Cornelius Reid alluded to this phenomenon of percentages of registration from the Old Italian school of singing. Apparently, it was called mezzo petto (half chest), and was used to unite to the mezzo falso (half falsetto). Of course this begs the question: If it is HALF chest or falsetto, what is the OTHER half? My answer to that depending on the register being sung, the other portion is the opposing register. (Even if this is a lie, it is a useful lie for the singer working to discover ratios of balance in their voices.)

Here is Phillip’s exercise and its variations. Hopefully the singer and teacher will find much to play with in this exercise, especially in the mid-range of the female voice.

Phillip’s 3-note exercise can be mutated into various permutations, including two note, four note, or five note scales.
  1. Sing the pattern, using the fullest, heaviest chest voice sound you can make — that sound and sensation make up your 100 percent chest voice.
    I like to use a percentage to describe the chest as you sing higher in pitch you feel a tightening sensation in your throat from the pressure of the heavy chest voice.
  2. Sing the pattern again and aim to use just 75 percent chest voice by allowing the vibrations of resonance to shift higher and by opening the space in your throat to create less pressure or weight.
    Don’t worry about exactly how much is 75 percent; just try to make a lighter sound than you made for 100 percent chest voice. The difference between 100 percent chest voice and 75 percent chest voice is that 75 percent feels lighter; in other words, the sensation is of less weight and pressure in your throat. Sing a few repetitions of the pattern again and compare singing with 100 percent chest voice to singing with 75 percent chest voice.
  3. Sing the pattern a third time and use 50 percent chest voice. (Bloggers note: This particular quality of registration could be described historically as the ‘mezzo petto’ or ‘half chest,’ which was the means whereby the two registers (chest/falsetto) were brought together, then strengthened over time) Be careful not to flip out of chest voice; instead concentrate on using only half of the weight of your heaviest chest voice sounds. To sing with 50 percent chest voice, open up your throat more and allow the vibrations of resonance to move higher. If you compare the sensation of singing with 100 percent chest voice to the sensation of singing with 50 percent chest voice, you should notice that the resonance for 50 percent feels taller or has high and low vibrations of resonance. When you sing in 100 percent chest voice, on the other hand, the vibrations of resonance are only in your chest, not to mention more pressure is in your throat when you make the sound.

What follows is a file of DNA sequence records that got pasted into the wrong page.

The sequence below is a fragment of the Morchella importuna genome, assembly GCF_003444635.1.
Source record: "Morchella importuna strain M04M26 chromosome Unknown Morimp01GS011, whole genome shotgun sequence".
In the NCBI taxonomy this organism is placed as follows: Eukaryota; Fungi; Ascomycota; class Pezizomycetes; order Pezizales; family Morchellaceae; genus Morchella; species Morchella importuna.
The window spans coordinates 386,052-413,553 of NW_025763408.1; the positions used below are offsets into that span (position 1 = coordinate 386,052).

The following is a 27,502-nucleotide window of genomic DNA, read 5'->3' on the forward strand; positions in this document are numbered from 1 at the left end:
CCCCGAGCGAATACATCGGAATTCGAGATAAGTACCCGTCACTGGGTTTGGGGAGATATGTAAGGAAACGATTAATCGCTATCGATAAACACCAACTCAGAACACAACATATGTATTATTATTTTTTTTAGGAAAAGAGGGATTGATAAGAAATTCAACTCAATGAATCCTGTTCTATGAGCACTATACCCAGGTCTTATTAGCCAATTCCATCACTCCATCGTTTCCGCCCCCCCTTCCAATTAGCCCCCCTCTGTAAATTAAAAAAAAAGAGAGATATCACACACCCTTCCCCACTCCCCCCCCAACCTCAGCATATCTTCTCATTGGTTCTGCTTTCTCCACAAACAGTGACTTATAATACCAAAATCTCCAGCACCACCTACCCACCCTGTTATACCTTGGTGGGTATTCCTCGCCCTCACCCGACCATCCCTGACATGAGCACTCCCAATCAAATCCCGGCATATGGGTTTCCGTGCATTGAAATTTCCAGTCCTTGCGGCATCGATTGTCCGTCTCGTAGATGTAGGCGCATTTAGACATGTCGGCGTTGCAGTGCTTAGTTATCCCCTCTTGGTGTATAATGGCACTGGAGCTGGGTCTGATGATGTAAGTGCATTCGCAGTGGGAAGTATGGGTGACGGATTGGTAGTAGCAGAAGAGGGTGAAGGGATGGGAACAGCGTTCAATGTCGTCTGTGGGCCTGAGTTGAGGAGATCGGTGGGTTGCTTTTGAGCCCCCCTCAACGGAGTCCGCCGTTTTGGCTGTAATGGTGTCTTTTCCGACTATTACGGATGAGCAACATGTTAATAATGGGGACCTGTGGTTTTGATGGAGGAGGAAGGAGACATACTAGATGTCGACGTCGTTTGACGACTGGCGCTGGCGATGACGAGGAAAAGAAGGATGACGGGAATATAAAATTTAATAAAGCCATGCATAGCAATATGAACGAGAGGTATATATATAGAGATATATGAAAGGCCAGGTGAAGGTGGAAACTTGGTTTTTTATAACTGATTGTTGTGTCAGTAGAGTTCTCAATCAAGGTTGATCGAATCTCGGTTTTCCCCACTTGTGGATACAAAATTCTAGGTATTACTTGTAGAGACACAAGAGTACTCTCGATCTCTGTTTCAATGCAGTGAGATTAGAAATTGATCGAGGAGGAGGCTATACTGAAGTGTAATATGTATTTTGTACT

4. Sing the pattern again, this time using a head voice–dominated mix. (Blogger’s note: We could consider this 25% chest, and 75% head. Once chest register falls under 50%, logic would say that is the tipping point where the upper register begins to take control of the majority of the tone). Singing with a head voice–dominated mix means singing the same notes you sang in chest voice in Steps 1 through 3 by using more head voice in the mixture. The pattern is low enough that you can’t sing it in a pure head voice, but you can take out most of the chest voice. When you sing with the head voice–dominated mix, notice that you feel the vibrations of resonance in your head rather than in your chest.

    After you explore the differences in the amount of weight in chest voice or the change of percentage, sing the pattern again, using 50 percent chest voice on all the repetitions. When you feel confident about using 50 percent, sing again and use 25 percent (head voice–dominated mix) on all the repetitions. When you know the sensations of the four percentages, you can choose how you vary the percentage in different phrases in your songs.